O Saw Ye Bonnie Lesley
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O SAW YE BONNIE LESLEY. AKA - "Bonnie Leslie." AKA and see "Collier's bonnie dochter (The)," "Collier's bonnie lassie (The)." Scottish, Air (2/4 time). F Major. Standard tuning (fiddle). AA. The poet Robert Burns set words to the tune "The Collier's bonie [sic] lassie" AKA "The collier's bonnie dochter" in honor of Miss Lesley Baillie (later Mrs. Cumming of Logie, Ayrshire), who had visited Burns with her father and sister. He must have been taken with her, for after entertaining them he accompanied them on horseback some 14 or 15 miles on their journey south. Neil (1991) remarks that the lyrics are a parody on the old ballad "My bonie Lizie Baillie, I'll rowe thee in my plaidie." Burns's words begin:
O saw ye bonnie Leslie
As she gaed o'er the border?
She's gane, like Alexander,
To spread her conquests farther.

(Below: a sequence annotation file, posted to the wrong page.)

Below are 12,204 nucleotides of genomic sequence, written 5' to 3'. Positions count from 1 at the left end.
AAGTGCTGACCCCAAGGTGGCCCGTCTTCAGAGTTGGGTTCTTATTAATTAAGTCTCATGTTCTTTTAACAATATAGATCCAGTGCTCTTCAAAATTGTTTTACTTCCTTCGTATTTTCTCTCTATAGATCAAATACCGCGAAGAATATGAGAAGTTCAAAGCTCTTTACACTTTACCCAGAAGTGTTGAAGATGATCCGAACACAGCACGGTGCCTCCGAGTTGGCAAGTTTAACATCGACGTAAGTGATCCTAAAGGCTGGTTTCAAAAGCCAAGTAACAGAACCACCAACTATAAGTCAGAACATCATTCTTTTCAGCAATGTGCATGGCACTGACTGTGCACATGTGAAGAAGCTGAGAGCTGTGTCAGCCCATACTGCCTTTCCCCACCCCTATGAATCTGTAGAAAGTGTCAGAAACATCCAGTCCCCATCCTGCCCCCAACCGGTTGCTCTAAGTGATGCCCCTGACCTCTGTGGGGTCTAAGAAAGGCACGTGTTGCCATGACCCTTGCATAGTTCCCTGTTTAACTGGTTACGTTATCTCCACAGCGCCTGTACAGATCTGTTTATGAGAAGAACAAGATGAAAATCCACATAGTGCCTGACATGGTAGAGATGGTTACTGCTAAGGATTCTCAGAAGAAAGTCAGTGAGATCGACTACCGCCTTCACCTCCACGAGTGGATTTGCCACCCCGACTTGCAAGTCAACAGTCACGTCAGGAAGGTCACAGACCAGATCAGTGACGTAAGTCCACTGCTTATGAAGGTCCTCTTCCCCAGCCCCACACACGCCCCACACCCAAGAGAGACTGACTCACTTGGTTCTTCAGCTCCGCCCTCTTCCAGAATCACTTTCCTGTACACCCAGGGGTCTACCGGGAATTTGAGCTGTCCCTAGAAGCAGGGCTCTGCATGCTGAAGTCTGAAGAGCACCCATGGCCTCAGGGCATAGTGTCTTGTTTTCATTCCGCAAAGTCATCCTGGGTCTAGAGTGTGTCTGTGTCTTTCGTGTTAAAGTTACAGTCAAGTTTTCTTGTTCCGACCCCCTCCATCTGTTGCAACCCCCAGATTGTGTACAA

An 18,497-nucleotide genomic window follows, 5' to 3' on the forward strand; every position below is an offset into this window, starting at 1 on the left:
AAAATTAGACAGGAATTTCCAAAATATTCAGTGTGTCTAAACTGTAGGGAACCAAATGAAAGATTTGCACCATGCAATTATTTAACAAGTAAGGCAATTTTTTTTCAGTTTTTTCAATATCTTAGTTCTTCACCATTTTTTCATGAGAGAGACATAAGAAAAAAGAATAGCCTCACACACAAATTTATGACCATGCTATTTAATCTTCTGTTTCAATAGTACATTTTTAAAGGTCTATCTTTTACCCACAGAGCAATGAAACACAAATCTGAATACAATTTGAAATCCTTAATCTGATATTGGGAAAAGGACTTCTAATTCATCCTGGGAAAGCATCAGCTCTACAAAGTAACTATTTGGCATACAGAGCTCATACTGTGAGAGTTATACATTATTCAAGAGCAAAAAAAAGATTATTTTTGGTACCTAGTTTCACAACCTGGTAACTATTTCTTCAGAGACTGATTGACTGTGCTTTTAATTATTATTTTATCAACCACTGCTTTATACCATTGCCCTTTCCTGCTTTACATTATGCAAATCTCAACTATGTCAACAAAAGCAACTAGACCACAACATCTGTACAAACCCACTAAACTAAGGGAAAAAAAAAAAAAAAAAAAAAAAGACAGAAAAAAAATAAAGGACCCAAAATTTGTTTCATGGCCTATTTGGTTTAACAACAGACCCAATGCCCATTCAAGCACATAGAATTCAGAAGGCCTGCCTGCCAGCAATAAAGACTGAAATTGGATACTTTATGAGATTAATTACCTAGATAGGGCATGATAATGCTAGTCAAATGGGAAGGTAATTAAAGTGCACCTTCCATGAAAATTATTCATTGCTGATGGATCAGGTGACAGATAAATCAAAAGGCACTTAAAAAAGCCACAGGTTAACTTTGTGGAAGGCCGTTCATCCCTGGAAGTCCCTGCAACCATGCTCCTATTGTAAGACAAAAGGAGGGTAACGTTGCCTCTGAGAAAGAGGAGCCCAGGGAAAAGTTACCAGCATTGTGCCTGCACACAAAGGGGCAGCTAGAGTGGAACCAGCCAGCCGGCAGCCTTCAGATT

To see her is to love her,
An love but her for ever;
For Nature made her what she is,
And ne'er made sic anither.
The melody is quite old an appears in several guises. Early printings can be found in Henry Playford's Original Scotch Tunes (1700) as "Collier's Lass (The)," in Daniel Wright's Extraordinary Collection of Pleasant and Merry Humours (London, 1713), John Walsh's Compleat Country Dancing Master (1719), and William Thomson’s Orpheus Caledonius (1725) as "The Collier's Bonny Lassie". As "Coallier's/Collier's Daughter (The)" it can be found in the James Gillespie Castle Drummond Manuscript (1768, No. 33), and, under the same title, set as a strathspey, in Neil Stweart's Reels (1775).
Source for notated version:
Printed sources: Neil (The Scots Fiddle), 1991; No. 178, p. 232.